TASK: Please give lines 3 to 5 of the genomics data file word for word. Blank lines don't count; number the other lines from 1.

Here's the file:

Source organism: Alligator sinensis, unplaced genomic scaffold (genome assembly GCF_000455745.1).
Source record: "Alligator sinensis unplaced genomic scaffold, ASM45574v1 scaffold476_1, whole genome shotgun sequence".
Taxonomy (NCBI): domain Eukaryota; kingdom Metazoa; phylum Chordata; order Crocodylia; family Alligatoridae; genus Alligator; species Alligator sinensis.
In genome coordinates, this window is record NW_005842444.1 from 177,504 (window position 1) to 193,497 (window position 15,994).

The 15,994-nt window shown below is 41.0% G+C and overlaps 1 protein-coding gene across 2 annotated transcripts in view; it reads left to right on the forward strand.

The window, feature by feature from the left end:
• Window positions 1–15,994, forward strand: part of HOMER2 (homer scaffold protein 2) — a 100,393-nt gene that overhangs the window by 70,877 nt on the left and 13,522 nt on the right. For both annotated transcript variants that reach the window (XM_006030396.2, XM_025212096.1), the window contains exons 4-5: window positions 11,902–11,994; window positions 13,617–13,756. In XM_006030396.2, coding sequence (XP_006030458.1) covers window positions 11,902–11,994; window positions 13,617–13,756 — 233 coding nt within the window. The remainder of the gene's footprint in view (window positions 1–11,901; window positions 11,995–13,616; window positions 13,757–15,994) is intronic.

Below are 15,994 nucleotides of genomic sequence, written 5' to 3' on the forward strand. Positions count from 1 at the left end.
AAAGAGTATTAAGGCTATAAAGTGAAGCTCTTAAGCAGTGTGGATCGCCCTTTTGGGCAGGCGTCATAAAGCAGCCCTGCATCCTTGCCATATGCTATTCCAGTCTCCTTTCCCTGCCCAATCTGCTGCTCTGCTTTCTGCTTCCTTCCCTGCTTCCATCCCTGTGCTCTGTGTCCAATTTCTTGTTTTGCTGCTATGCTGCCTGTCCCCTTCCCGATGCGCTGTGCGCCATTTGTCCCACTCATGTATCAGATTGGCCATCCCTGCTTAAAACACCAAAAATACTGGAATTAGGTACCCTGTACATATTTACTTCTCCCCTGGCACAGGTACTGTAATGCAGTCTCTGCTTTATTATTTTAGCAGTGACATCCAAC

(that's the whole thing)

Taxonomy (NCBI): domain Eukaryota; kingdom Metazoa; phylum Chordata; order Crocodylia; family Alligatoridae; genus Alligator; species Alligator sinensis.
In genome coordinates, this window is record NW_005842444.1 from 177,504 (window position 1) to 193,497 (window position 15,994).

The 15,994-nt window shown below is 41.0% G+C and overlaps 1 protein-coding gene across 2 annotated transcripts in view; it reads left to right on the forward strand.